A compression spring 7 is interposed between the bottom of the lower extension 4 and a board base to constantly urge the key K to move upwards. An electrically conductive contact 8 is mounted to the bottom of the lower extension 4 and a pair of electrically conductive contacts 9a and 9b are arranged on the board base just below the contact 8. When the key K is depressed, the contact 8 bridges the two contacts 9a and 9b for generation of a switch signal Sk. Other keys are provided with same constructions.
One input terminal of the multiplexer 5 is connected to a luminant array 11. The output light from the luminant array 11 is transmitted to the dot indicator 2 of a key K selected by the multiplexer 5. This light is transmitted to all keys K at a prescribed as the output terminals of the multiplexer 5 are scanned sequentially. The luminant array 11 includes light emitting elements such as LEDs arranged in a 24×24 matrix array. The positions of the light emitting elements in the array corresponds to the positions of the optical fiber bundles 3 connected to the dot indicators 2 of different keys K. As a consequence, a character indicated by the luminant array 11 is indicated in its original pattern on the dot indicator 2 of a corresponding key K selected by the multiplexer 5.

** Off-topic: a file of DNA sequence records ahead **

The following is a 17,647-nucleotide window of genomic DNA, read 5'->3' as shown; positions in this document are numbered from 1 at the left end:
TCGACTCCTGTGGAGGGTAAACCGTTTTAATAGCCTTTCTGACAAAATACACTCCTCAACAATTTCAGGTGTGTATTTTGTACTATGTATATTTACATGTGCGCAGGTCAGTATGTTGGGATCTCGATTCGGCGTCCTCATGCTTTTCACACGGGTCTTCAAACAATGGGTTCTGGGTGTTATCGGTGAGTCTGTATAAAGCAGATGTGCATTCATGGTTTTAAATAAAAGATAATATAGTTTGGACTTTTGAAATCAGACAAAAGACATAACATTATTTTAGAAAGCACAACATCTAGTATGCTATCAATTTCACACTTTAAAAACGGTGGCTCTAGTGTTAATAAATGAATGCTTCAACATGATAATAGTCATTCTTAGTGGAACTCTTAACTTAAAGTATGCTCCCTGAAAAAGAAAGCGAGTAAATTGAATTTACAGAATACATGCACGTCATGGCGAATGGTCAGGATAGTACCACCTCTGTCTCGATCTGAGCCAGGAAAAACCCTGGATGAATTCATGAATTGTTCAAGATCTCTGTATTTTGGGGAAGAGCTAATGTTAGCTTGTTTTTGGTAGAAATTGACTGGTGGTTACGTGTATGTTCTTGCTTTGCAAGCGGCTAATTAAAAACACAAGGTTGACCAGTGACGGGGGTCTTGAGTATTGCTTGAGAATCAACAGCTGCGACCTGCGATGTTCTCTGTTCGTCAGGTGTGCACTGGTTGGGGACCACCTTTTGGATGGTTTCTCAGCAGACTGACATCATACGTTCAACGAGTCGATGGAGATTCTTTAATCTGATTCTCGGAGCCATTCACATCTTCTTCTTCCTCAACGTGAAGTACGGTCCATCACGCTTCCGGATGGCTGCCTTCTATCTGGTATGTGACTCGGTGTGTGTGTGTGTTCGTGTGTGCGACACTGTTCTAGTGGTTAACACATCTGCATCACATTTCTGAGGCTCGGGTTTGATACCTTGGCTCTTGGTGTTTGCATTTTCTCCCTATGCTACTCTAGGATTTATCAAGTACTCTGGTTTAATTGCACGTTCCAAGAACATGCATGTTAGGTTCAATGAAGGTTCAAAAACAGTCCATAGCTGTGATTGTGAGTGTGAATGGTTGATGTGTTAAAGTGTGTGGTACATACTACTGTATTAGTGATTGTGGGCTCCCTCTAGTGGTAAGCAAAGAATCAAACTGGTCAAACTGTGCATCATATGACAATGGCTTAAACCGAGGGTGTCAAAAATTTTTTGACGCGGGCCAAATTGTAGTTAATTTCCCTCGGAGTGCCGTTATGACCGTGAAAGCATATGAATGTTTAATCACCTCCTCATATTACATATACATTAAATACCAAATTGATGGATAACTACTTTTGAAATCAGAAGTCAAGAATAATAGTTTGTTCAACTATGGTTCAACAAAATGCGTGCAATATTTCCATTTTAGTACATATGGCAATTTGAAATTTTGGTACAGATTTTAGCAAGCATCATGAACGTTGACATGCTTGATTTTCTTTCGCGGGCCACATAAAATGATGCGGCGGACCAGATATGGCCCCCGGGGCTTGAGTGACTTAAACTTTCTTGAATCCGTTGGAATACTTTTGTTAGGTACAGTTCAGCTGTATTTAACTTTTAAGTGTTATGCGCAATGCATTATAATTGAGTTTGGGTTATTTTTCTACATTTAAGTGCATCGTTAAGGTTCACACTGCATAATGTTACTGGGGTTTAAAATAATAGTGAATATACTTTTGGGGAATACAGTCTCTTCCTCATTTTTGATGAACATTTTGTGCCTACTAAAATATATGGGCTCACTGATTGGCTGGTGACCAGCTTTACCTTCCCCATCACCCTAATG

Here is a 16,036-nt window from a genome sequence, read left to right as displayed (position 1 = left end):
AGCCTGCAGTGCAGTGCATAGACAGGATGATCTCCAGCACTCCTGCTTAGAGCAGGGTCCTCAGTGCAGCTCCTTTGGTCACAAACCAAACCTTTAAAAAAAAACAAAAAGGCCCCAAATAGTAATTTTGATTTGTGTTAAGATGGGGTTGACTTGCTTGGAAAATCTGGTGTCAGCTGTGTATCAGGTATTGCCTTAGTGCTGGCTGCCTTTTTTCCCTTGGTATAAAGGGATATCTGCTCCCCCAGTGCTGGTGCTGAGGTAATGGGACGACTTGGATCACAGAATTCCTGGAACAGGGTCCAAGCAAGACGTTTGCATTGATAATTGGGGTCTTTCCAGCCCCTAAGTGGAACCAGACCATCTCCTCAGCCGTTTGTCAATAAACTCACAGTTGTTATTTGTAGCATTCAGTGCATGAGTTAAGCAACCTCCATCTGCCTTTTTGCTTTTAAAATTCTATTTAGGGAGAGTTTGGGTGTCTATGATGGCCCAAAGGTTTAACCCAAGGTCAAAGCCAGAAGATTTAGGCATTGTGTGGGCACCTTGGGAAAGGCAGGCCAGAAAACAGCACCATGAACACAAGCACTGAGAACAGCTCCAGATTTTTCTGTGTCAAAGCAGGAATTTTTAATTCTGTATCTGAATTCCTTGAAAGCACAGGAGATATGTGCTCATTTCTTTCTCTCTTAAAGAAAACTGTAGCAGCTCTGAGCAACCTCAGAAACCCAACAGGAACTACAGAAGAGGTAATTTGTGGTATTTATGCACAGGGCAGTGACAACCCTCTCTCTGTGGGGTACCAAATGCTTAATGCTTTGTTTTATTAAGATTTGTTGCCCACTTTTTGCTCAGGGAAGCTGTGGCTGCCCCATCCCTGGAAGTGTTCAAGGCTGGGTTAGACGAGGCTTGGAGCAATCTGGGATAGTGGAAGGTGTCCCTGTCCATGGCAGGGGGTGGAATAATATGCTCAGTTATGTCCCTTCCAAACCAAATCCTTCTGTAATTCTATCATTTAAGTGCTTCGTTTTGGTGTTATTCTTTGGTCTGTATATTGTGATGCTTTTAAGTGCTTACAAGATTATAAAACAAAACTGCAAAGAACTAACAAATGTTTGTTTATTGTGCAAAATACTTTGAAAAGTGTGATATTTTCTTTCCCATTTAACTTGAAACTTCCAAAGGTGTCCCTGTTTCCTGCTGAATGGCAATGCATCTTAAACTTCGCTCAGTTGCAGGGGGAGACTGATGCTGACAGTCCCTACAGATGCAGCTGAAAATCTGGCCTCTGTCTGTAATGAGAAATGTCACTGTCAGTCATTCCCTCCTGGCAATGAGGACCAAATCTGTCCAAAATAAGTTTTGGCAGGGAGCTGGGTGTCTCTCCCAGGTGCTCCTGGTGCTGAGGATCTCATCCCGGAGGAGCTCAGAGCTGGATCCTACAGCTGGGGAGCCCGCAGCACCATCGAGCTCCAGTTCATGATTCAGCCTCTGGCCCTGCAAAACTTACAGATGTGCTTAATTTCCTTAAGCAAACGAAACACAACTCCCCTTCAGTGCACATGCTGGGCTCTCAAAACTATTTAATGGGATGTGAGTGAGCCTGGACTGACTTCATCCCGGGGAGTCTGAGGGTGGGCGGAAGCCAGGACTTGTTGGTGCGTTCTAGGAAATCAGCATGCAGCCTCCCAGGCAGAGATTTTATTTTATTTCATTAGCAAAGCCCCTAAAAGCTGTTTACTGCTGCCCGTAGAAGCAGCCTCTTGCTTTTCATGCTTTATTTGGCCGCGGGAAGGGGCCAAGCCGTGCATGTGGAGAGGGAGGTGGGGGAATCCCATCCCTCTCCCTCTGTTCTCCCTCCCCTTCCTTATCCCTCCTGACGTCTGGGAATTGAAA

The keyboard is further provided with a control unit 15 in the form of, for example, a CPU of 8 bits. This control unit 15 is connected to a memory 16. This memory 16 includes a ROM storing programs for the control unit 15 and a RAM made up of various work areas. The output terminal of the control unit 15 is connected to display ROMs 20-1 to 20-n. Each display ROM stores a character pattern to be transmitted to the dot indicator 2 of a corresponding key K. For example, the display ROM 20-1 stores a character pattern corresponding to key display in JIS mode, the display ROM 20-2 stores a character pattern corresponding to key display in ASC11 mode, and the display ROM 20-3 stores a character pattern corresponding to key display in Kana mode. Output terminals of the display ROMs 20-1 to 20-n are connected to a luminescence drive circuit 12 which controls operation of the luminant array 11 depending on character pattern data supplied thereto.
The control unit 15 operates to select one of the display ROMs 20-1 to 20-n one time and, after each selection, the readout control 17 reads out the selected character pattern for transmission to a corresponding key K via the multiplexer 5. That is, the higher bit addresses of each display ROM are selected by the control unit 15 whereas the lower bit addresses are selected by the readout control 17. Reading-out by the readout control 17 is synchronized with scanning by the multiplexer 5. Thus, the read-out timing of a character pattern coincides with the selection timing of a key K on which the character pattern is to be indicated.
Every time one of the select keys SK shown in FIG. 2 is depressed, the control unit 15 cyclically and sequentially selects the display ROMs 20-1 to 20-n. The control unit 15 further sequentially scans the keys K to check the state (ON/OFF) of the switch signal Sk and the results are transmitted to a proper external devices.